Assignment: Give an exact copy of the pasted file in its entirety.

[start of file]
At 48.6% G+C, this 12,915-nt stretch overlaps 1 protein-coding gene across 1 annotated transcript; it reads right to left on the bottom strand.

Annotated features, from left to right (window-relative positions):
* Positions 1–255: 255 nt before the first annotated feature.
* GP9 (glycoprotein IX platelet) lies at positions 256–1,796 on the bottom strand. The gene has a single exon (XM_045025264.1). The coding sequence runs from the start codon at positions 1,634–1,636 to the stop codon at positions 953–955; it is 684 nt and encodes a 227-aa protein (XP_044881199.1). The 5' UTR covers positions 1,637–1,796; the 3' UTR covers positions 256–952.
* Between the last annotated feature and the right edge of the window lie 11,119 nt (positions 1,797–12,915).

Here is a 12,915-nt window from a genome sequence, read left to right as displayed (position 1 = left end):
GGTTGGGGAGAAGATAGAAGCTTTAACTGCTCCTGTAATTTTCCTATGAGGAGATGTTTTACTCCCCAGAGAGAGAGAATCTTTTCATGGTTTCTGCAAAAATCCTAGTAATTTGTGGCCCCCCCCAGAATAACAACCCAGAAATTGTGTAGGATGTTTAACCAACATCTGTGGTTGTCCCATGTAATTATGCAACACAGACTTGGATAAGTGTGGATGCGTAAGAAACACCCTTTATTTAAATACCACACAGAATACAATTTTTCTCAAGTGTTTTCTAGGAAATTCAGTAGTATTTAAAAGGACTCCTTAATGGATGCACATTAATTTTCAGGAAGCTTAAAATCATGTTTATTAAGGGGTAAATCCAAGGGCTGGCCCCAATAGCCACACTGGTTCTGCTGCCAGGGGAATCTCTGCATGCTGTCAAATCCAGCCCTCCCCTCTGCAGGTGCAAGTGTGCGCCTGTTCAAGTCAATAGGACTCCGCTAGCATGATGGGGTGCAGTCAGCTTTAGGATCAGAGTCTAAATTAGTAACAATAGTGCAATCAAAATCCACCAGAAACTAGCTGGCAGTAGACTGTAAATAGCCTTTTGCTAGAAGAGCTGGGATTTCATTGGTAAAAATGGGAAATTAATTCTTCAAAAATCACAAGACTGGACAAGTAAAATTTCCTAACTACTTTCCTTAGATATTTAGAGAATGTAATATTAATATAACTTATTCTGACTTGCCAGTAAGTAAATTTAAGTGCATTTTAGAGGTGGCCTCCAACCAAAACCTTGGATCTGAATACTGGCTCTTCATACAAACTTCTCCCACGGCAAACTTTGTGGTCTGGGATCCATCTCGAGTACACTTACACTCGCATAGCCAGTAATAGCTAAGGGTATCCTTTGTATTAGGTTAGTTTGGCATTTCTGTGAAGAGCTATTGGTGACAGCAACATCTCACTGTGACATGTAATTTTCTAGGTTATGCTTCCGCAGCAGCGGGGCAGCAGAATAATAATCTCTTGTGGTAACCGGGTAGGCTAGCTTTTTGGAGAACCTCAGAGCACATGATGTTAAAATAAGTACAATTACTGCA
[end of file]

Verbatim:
At 48.6% G+C, this 12,915-nt stretch overlaps 1 protein-coding gene across 1 annotated transcript; it reads right to left on the bottom strand.

Annotated features, from left to right (window-relative positions):
* Positions 1–255: 255 nt before the first annotated feature.
* GP9 (glycoprotein IX platelet) lies at positions 256–1,796 on the bottom strand. The gene has a single exon (XM_045025264.1). The coding sequence runs from the start codon at positions 1,634–1,636 to the stop codon at positions 953–955; it is 684 nt and encodes a 227-aa protein (XP_044881199.1). The 5' UTR covers positions 1,637–1,796; the 3' UTR covers positions 256–952.
* Between the last annotated feature and the right edge of the window lie 11,119 nt (positions 1,797–12,915).

Here is a 12,915-nt window from a genome sequence, read left to right as displayed (position 1 = left end):
GGTTGGGGAGAAGATAGAAGCTTTAACTGCTCCTGTAATTTTCCTATGAGGAGATGTTTTACTCCCCAGAGAGAGAGAATCTTTTCATGGTTTCTGCAAAAATCCTAGTAATTTGTGGCCCCCCCCAGAATAACAACCCAGAAATTGTGTAGGATGTTTAACCAACATCTGTGGTTGTCCCATGTAATTATGCAACACAGACTTGGATAAGTGTGGATGCGTAAGAAACACCCTTTATTTAAATACCACACAGAATACAATTTTTCTCAAGTGTTTTCTAGGAAATTCAGTAGTATTTAAAAGGACTCCTTAATGGATGCACATTAATTTTCAGGAAGCTTAAAATCATGTTTATTAAGGGGTAAATCCAAGGGCTGGCCCCAATAGCCACACTGGTTCTGCTGCCAGGGGAATCTCTGCATGCTGTCAAATCCAGCCCTCCCCTCTGCAGGTGCAAGTGTGCGCCTGTTCAAGTCAATAGGACTCCGCTAGCATGATGGGGTGCAGTCAGCTTTAGGATCAGAGTCTAAATTAGTAACAATAGTGCAATCAAAATCCACCAGAAACTAGCTGGCAGTAGACTGTAAATAGCCTTTTGCTAGAAGAGCTGGGATTTCATTGGTAAAAATGGGAAATTAATTCTTCAAAAATCACAAGACTGGACAAGTAAAATTTCCTAACTACTTTCCTTAGATATTTAGAGAATGTAATATTAATATAACTTATTCTGACTTGCCAGTAAGTAAATTTAAGTGCATTTTAGAGGTGGCCTCCAACCAAAACCTTGGATCTGAATACTGGCTCTTCATACAAACTTCTCCCACGGCAAACTTTGTGGTCTGGGATCCATCTCGAGTACACTTACACTCGCATAGCCAGTAATAGCTAAGGGTATCCTTTGTATTAGGTTAGTTTGGCATTTCTGTGAAGAGCTATTGGTGACAGCAACATCTCACTGTGACATGTAATTTTCTAGGTTATGCTTCCGCAGCAGCGGGGCAGCAGAATAATAATCTCTTGTGGTAACCGGGTAGGCTAGCTTTTTGGAGAACCTCAGAGCACATGATGTTAAAATAAGTACAATTACTGCA